Session Title: Vitreoretinal Surgery II
Session Date/Time: Thursday 26/09/2013 | 14:30-16:00
Paper Time: 15:42
Venue: Hall 3 (Level 0)
First Author: C.Gupta INDIA
Co Author(s): C. Shroff D. Shroff P. Gupta G. Bhatia
To assess the anatomical and visual outcome after intravitreal gas injection for persistent or recurrent retinal detachment (RD) and risk factors for failure.
Retrospective, interventional case study conducted at a tertiary care centre
A retrospective analysis of 58 eyes with persistent or recurrent RD from January 2000 to July 2012 who underwent gas ( SF6 or C3F8) injection with intraoperative or postoperative retinopexy (usually within a week) was done. Patients were divided into four groups : Persistent RD post scleral buckle ( 29 eyes) , recurrent RD post scleral buckle (15 eyes), post vitrectomy RD (9 eyes), post silicon oil removal RD (5 eyes). Patients with redetachment with large breaks ,multiple breaks, vitreous haze and presence of PVR were excluded. Minimum follow up of 3 months was mandatory. Visual acuity, IOP and retinal status at baseline, 6 weeks, 3 months, 1 year and last follow up were analyzed.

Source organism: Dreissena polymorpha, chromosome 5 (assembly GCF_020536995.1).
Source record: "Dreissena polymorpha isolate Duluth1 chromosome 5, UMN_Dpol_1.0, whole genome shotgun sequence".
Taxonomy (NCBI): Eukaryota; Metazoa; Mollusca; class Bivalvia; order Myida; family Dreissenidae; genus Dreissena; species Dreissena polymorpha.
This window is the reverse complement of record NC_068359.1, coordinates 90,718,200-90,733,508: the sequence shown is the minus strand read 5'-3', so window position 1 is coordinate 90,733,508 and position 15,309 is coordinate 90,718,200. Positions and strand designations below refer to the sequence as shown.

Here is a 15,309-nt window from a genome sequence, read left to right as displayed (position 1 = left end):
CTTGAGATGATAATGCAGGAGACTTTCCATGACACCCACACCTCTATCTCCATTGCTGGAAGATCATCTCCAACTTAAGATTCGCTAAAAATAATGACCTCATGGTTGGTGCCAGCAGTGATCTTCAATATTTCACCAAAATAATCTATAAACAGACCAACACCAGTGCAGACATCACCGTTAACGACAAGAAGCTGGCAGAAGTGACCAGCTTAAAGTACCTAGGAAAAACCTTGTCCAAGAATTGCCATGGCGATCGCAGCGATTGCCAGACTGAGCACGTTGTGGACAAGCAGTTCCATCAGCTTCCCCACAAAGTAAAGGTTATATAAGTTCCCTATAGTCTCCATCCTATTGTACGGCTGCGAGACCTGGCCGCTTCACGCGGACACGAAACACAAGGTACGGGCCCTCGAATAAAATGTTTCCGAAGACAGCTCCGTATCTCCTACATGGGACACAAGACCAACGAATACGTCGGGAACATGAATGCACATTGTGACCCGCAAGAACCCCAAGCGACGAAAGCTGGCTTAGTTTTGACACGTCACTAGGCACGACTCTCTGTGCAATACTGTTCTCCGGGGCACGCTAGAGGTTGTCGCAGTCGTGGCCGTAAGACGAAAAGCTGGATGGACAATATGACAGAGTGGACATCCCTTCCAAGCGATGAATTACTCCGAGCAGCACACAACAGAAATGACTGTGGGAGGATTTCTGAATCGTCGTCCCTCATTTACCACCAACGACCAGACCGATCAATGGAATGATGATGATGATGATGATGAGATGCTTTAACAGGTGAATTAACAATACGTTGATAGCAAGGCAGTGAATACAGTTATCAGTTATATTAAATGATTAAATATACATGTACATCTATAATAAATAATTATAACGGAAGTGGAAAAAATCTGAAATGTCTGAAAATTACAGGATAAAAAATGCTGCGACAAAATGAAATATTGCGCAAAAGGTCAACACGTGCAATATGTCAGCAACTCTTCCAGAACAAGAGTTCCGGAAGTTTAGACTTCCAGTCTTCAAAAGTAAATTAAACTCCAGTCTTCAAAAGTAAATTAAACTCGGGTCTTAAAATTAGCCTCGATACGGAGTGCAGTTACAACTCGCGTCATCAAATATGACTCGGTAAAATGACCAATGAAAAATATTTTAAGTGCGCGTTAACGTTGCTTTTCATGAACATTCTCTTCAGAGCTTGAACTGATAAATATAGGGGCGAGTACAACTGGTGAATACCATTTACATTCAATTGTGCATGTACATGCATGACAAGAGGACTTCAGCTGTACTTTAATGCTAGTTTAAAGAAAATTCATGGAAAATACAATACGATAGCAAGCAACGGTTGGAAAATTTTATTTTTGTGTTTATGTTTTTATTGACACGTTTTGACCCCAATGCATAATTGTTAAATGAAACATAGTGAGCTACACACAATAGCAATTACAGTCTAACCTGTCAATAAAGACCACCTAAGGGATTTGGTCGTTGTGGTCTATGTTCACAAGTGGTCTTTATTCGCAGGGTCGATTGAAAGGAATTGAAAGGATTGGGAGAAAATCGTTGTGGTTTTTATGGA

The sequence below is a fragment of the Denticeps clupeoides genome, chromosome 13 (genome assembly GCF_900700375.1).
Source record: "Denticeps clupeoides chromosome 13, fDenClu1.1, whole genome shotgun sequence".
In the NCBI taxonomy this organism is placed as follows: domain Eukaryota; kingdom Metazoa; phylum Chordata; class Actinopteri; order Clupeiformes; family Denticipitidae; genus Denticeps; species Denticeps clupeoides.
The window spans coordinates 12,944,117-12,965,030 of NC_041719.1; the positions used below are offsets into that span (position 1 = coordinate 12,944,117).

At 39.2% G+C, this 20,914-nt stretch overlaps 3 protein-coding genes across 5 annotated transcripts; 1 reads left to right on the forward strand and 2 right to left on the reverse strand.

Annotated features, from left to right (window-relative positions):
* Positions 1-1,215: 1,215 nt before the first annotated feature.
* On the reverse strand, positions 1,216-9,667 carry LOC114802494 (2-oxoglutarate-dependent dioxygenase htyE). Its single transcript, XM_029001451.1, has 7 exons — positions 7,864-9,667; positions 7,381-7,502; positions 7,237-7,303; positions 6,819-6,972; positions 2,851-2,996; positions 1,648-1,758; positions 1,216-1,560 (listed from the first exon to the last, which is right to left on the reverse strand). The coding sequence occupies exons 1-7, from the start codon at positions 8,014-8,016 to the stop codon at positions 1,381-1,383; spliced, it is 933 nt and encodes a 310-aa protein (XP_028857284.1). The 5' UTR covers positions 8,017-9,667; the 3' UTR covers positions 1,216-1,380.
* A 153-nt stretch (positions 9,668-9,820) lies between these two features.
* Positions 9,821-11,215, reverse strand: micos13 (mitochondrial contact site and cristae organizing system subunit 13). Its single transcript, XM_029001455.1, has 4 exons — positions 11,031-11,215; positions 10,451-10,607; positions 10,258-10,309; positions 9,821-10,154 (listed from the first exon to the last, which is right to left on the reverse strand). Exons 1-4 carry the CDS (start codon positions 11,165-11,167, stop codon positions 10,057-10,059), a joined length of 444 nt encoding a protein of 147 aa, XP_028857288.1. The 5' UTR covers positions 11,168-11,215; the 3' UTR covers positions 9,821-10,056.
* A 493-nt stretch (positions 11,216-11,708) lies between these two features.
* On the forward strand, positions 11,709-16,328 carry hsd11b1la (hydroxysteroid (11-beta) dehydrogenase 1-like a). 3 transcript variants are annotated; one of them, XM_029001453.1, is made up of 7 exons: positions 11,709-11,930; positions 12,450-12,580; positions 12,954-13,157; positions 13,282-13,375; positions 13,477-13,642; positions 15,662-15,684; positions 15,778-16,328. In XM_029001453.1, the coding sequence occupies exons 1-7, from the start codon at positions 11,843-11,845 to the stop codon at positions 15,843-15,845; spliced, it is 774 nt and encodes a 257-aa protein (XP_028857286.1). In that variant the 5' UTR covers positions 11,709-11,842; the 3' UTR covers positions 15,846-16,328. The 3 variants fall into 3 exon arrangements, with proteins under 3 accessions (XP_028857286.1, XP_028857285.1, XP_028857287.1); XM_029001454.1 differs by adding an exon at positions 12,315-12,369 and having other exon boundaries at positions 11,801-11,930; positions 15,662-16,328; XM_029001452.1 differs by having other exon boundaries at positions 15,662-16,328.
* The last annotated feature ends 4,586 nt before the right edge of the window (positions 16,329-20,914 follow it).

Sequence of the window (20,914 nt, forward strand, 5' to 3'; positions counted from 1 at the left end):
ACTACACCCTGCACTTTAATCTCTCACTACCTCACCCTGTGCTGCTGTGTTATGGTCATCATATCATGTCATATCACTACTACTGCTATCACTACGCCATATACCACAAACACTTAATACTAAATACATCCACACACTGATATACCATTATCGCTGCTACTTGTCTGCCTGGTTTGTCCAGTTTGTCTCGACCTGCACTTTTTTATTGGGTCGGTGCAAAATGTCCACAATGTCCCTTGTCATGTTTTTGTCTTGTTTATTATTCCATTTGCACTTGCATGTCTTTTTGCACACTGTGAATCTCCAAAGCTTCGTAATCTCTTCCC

Anatomical success (complete reattachment at 3 months) was achieved in 50 eyes (86.2%). 8 eyes ( 13.8%) who failed to reattach with this procedure underwent vitrectomy/ revitrectomy with gas/ oil tamponade. No significant difference was found in the anatomical outcome among the 4 groups. Mean logMAR postoperative visual acuity at 3 months was 0.507, significantly better than the preoperative visual acuity of 0.937 ( p< 0.01). Risk factors for failure were; high myopia (> -16D)- 2 eyes, choroidal coloboma – 1 eye, no definite break- 2 eyes, presence of choroidal detachment – 2 eyes and onset of PVR – 1 eye. 1 eye (1.8%) who had a successful reattachment had a late redetachment 5 years after gas injection. No other complication was recorded in the postoperative period.
Intravitreal gas injection seems to be a safe and relatively non invasive alternative to vitrectomy/ revitrectomy for persistent or recurrent retinal detachment with good anatomical and visual outcomes. A thorough preoperative assessment and correct case selection improves the success rate.